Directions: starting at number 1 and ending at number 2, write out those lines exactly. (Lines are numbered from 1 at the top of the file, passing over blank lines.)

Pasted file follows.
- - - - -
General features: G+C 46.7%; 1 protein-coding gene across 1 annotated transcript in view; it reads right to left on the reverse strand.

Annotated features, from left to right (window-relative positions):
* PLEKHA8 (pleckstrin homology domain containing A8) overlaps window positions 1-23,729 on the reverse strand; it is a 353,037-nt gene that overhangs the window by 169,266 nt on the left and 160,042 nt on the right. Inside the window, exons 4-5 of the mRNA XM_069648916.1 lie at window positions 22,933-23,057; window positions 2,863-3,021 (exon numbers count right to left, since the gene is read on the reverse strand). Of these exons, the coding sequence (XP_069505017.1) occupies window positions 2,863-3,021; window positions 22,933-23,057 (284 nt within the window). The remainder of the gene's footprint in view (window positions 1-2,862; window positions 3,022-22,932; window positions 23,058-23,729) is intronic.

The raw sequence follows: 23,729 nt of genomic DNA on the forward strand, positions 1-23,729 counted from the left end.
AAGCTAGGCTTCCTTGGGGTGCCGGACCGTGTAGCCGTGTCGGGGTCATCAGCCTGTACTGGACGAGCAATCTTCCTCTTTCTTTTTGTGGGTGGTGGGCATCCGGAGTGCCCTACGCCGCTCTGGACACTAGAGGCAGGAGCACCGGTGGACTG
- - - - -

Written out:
General features: G+C 46.7%; 1 protein-coding gene across 1 annotated transcript in view; it reads right to left on the reverse strand.

Annotated features, from left to right (window-relative positions):